What’s the Difference Between AP and IB Classes?
There are many options for challenging coursework in high school. Usually, high schools will offer an assortment of classes that allows for varying degrees of difficulty. These might range from vocational classes to college prep classes to honors classes and beyond.
Top students might wonder what lies beyond honors classes, and how these choices stack up to one another. In this post, we’ll discuss AP and IB classes, describe what each is, and discuss how they differ from one another. To learn more about these choices in advanced high school classes, don’t miss this post.
What Are AP Classes?
Advanced Placement (AP) classes are a set of standardized college-level classes developed by the College Board. If you’re wondering where you’ve heard that name before, the College Board is also the organization that develops the SAT. Their intention in creating AP classes is to allow high schoolers to access a standardized level of challenging college coursework.
Most AP classes culminate in an AP exam (though some now have other assessment methods). If a student passes the AP exam, he or she may be able to earn college credit or place out of entry level classes in college.
There are currently 38 AP classes available. These range from common subjects like Biology and US History to less common high school offerings like Psychology and Human Geography. Students usually enroll in AP classes through their school, but you are also allowed to self-study for an exam. If you self-study and pass, you will earn the same amount of credit as someone who took the actual class.
If you score well enough on multiple AP exams, you are able to earn formal recognition for your achievements. The titles of AP Scholar, AP Scholar with Honors, and AP Scholar with Distinction are awarded to top performing students. Top performers are also recognized at the state and national levels. To learn more about these distinctions, check out our post Your 4-Point Checklist To Becoming An AP Scholar.
AP classes are most common in the United States. In 2017, more than 1.17 million students took AP exams. Eight states plus the District of Columbia require that all school districts offer AP classes.
To learn more about AP classes, check out these CollegeVine posts:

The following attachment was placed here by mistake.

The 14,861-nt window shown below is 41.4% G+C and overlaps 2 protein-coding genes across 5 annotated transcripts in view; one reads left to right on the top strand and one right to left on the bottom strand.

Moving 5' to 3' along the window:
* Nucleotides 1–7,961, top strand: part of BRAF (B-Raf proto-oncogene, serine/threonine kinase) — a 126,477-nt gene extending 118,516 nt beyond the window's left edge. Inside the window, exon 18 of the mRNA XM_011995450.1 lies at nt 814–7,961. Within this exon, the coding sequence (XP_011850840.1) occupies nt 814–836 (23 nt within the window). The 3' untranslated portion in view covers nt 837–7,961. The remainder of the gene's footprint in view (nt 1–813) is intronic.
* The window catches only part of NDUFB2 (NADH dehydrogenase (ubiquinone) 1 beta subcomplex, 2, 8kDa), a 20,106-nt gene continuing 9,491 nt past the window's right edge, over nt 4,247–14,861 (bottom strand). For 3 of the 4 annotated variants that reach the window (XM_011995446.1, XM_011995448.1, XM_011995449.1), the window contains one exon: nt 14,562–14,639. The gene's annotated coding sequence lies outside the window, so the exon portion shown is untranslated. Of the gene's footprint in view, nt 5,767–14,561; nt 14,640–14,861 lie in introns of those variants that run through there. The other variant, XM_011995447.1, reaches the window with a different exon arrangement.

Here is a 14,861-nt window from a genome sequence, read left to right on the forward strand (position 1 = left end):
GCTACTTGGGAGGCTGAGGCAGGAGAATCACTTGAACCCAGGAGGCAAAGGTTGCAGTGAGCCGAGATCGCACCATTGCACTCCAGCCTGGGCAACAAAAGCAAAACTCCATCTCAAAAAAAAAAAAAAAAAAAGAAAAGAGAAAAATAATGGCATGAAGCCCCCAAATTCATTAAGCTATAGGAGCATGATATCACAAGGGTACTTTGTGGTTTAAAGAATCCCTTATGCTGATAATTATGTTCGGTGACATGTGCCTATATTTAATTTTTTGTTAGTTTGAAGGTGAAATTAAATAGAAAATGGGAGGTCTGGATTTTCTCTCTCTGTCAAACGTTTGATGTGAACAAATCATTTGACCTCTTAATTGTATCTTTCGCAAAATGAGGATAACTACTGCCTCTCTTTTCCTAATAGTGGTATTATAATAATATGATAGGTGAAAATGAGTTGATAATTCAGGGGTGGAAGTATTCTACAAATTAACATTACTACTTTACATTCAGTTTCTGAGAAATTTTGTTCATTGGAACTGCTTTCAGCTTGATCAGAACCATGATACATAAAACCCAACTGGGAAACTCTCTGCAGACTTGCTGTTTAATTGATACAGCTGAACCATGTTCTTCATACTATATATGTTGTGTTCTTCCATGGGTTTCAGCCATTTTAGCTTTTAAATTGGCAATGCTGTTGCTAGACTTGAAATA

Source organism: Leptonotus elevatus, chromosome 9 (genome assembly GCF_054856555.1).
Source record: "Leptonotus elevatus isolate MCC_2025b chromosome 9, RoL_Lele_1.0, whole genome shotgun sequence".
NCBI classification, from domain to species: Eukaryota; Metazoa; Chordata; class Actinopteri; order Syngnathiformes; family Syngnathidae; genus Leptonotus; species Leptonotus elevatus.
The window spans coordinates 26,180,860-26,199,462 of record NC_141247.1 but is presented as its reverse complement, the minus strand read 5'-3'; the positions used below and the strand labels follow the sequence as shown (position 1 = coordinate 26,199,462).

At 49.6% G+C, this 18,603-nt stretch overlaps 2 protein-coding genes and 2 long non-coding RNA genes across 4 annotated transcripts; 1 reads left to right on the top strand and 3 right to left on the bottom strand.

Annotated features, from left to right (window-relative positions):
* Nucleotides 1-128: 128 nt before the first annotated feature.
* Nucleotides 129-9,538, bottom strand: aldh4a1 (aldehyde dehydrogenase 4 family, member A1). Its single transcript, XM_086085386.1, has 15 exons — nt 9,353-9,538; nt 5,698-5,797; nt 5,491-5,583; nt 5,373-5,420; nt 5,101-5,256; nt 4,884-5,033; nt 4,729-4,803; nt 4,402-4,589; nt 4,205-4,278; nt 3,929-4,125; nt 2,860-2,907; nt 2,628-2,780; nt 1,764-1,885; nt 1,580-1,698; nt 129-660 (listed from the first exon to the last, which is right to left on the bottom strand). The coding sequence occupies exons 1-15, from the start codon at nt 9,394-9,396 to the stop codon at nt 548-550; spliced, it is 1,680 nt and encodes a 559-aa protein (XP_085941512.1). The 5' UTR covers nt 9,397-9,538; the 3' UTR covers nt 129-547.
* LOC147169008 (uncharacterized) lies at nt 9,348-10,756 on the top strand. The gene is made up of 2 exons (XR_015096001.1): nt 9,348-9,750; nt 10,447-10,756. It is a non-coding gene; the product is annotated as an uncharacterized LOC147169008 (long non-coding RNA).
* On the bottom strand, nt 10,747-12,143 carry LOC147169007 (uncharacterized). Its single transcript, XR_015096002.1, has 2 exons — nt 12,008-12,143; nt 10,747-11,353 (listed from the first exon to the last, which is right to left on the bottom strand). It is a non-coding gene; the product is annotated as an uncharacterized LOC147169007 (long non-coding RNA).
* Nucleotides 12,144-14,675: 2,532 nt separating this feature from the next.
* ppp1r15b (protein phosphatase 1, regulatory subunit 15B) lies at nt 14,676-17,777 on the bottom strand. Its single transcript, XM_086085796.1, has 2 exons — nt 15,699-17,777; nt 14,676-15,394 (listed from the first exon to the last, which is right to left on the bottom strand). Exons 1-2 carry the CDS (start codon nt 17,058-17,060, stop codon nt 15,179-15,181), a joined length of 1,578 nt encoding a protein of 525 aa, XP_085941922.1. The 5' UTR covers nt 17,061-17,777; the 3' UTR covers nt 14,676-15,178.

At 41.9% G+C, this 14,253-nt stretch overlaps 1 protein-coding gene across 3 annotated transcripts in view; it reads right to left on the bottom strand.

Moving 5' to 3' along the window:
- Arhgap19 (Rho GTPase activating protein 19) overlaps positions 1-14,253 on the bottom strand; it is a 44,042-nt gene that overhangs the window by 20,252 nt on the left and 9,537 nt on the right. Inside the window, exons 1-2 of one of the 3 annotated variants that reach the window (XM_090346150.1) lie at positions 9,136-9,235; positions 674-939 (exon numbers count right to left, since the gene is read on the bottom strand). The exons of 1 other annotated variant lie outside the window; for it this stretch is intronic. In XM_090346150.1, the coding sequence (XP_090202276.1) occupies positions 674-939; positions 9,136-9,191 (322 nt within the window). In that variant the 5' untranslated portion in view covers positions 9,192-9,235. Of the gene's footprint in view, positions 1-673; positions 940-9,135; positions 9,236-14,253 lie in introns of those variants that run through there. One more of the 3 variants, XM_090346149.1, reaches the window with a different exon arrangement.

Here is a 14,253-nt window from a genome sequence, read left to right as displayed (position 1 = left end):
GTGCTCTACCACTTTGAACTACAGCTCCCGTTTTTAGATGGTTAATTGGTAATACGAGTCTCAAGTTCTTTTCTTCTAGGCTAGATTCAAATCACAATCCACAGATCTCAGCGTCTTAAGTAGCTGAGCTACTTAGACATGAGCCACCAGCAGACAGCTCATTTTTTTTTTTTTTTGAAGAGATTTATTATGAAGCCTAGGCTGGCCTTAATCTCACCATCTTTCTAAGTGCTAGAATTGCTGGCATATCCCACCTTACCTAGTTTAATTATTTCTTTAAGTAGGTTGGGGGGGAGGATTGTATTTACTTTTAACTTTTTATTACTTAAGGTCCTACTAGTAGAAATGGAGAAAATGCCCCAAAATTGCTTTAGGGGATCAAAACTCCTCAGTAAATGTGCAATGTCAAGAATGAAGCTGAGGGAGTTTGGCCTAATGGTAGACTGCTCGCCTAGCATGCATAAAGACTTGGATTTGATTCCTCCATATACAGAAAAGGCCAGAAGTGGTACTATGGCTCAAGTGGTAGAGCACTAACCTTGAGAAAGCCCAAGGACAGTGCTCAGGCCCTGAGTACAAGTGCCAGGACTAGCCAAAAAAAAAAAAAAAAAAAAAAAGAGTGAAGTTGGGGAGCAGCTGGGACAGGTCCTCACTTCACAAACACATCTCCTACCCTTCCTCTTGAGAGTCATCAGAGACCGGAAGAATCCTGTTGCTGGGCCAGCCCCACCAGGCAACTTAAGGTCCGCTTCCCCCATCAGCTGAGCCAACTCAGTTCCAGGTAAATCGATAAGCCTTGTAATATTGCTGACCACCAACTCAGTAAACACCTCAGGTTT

What Are IB Classes?
The International Baccalaureate (IB) program offers a highly rigorous, well-respected and standardized curricula for upper level high school students. It is essentially a two-year sequence of classes, projects, and other requirements usually available only to 11th and 12th graders. Some schools might allow 10th graders to take IB classes, and some schools might allow students to enroll in IB classes on an a la carte basis, but usually these classes are taken as part of a comprehensive program over the course of 11th and 12th grade, culminating in an IB diploma.
IB programs aim to expose high school students to college-level work across the subject areas through a holistic approach. Students who participate in the IB diploma program are required to complete an independent Extended Essay Project. Additionally, students must take a Theory of Knowledge course in which they study and write a paper about the nature of knowledge and give an oral presentation based on their research. Extracurriculars and community service projects round out requirements in addition to a suite of other academic courses. You can read a full list of the IBDP requirements here.
As with AP classes, IB classes conclude with a final exam scored on a five-point scale. If you pass your exam, you might be able to receive college credit or place out of lower level college classes, depending on your college’s specific policies.
The IB program is highly regarded by colleges, but it is not widely available. Of the 5000 schools offering IB programs worldwide, fewer than 2000 are located in the United States. The program is more common in Europe, where it originated.
To learn more about the IB program, check out these CollegeVine posts:
How Does the AP Program Compare to the IB Program?
|Can lead to college credit
|Can lead to placing out of entry level college coursework
|Available at over 22,000 schools in the US. Some availability internationally
|Available at fewer than 2000 schools in the US. More availability internationally
|Number of Classes
|Nature of Classes
|Most classes are subject specific and designed to be taken on an individual basis.
|More holistic approach. Classes are generally more broad and are most often taken as part of a comprehensive curriculum.
|Method of Assessment
|End of year exams with open answer and multiple choice. Some have portfolios or other assessments.
|End of year exams based primarily on open answers, essays, and data response questions. Teacher assessments of classwork, lab work, fieldwork, and oral performance are also included.
|Other Recognitions Available
|AP Scholar Awards
|Level of Difficulty
|All classes are considered college-level
|While all classes are considered college-level, many have two separate offerings: Higher Level and Standard Level
If you’re considering a challenging track of classes during your upper high school years, the choice between AP classes and an IB program might be a tricky one. Both are well-respected by college admissions committees and both have a robust course catalogue offering a wide variety of classes to choose from.
Looking for help navigating the road to college as a high school student? Download our free guide for 9th graders and our free guide for 10th graders. Our guides go in-depth about subjects ranging from academics, choosing courses, standardized tests, extracurricular activities, and much more!
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